Originally Posted by nicholars
Originally Posted by catspaw
I belive Planars dont have any problems with that (i remmber reading something about it), but id suggest you make sure yourself.
I had a quick search for it and it said it is less important than with dynamics... Still I might give an amp a try with the HE400 when I have some spare cash.... Interested to hear about on the HE400 with a good amp, even though people say you do not need one... Must make some difference?
I use an O2 amp, in part because it specifies the kind of low-output impedance that should allow it to drive even an 8 Ohm speaker without a problem. Therefore, no questions about whether or not the "damping" will be good or bad.
I'll just comment that, without question, the O2 was an upgrade to the Realtek audio chipset in my laptop (which is no piece of crap). However that chipset had more noise and less power than the O2. It also did not command the HE-400s like the new amp does. So, I have to assume that a very low output impedance is still important even when using Orthos.
In terms of quality, the O2 no question is an improvement over the laptop itself. Bass was definitely improved and overall clarity and performance scaled up with the HE-400. It took awhile for my ears to adjust to the 'black' noise floor of the O2, but there is no real going back. The most interesting change however, was the way the amp improved the sound of my Senn HD-595s. Those had always sounded good, but the amp upgrade really made it obvious that they were competitive with the HE-400 (to my ears anyway). They are 80-90% as good as the HE-400s, but they lack a lot of the extension and added bass texture of the orthos. Particularly when listening to live music, the HD-595s could not render the crowd clapping and cheering or instrument separation like the HE-400s. But how close they came with a better amp was a learning moment for me.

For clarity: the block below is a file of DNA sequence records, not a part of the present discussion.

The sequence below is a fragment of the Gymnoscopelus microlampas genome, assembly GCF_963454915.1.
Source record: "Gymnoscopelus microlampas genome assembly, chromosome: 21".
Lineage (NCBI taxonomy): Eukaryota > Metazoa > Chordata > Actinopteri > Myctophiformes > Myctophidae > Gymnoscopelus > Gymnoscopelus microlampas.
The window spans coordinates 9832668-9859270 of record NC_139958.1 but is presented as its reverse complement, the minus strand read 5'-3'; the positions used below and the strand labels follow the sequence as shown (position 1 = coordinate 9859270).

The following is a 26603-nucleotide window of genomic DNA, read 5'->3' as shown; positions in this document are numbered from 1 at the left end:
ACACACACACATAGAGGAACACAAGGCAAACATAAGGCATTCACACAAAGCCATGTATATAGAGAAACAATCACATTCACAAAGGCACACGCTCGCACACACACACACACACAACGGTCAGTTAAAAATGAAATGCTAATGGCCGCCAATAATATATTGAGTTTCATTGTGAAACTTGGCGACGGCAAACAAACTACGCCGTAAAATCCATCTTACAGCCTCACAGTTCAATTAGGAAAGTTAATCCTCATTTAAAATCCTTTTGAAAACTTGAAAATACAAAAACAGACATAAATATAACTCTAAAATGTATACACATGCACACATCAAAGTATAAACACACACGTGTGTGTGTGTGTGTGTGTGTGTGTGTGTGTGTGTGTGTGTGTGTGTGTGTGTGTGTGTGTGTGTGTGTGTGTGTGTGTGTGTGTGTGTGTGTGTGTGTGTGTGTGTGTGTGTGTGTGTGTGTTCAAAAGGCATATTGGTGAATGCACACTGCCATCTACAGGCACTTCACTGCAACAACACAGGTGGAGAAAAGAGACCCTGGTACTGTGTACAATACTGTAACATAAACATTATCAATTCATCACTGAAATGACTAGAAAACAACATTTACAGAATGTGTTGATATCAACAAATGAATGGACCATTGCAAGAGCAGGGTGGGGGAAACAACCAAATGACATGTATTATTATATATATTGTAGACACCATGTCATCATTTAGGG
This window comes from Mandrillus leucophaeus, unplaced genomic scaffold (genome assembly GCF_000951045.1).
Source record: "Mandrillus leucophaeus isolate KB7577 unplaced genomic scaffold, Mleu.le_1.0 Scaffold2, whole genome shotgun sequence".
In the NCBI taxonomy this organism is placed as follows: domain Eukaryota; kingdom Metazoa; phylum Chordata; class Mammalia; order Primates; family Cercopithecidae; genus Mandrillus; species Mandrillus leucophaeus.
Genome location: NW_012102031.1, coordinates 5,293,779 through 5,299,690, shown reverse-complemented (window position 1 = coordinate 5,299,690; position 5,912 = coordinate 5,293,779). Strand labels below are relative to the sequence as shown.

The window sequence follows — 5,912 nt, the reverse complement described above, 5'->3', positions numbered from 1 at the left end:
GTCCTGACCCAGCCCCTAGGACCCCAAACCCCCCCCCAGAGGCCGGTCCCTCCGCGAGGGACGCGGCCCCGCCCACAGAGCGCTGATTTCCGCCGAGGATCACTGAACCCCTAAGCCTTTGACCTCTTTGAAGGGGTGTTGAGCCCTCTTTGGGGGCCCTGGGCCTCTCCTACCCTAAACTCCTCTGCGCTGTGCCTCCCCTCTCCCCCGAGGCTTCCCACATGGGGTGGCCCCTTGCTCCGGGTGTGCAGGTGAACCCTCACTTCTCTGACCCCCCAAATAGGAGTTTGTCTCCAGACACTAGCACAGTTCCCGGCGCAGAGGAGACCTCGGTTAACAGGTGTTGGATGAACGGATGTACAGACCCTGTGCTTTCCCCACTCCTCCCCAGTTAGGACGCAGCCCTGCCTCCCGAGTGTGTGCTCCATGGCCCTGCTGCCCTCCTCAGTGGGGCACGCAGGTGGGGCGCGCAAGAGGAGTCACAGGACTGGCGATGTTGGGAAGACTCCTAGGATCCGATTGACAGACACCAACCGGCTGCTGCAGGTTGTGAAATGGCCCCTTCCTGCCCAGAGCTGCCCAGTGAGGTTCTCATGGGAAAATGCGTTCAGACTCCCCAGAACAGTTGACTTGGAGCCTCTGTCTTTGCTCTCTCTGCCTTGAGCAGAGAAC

Now, the kicker is really, how much power do you need? The HD-595s were plenty loud without the amp (and with it I have to reduce system volume by at least a quarter). The HE-400 really needed it. The reason is that high dynamic range recordings, like games, movies, classical music, and the like, need the extra power to hit the volumes I want. Otherwise, I would say that the typical computer probably has enough power to run them just fine for regular music.
I am NOT going to preach amp purchases when the majority of headphones out there neither require much power to be driven to ear-damaging levels nor superior specs to sound amazing. I am too poor to be the industries sucker all the time. But there is no debate, in my mind, that the HE-400 will perform their best on a very good amp like the O2. If I were you, I would demo the same group of songs on as many different devices as you can first. Choose something with HDR, something that usually sounds crappy, something you think usually sounds amazing etc. Then play back through the HE-400 on your phone, Mp3 player, Computer, home stereo headphone jacks. When you find the one that sounds best, report back!
While 10 Ohm output impedance is not ideal with your soundcard, you are not THAT far out of spec with the HE-400 ('ideal' would be a headphone with roughly 80 ohm impedance or greater). But I've never tried an STX before, so I can't comment on its performance vs. my other equipment. What is your stock audio chipset? It may spec differently, and provide an interesting comparison. Personally, I've preferred my realtek chipsets to the Soundblaster I used to have - much smoother sounding.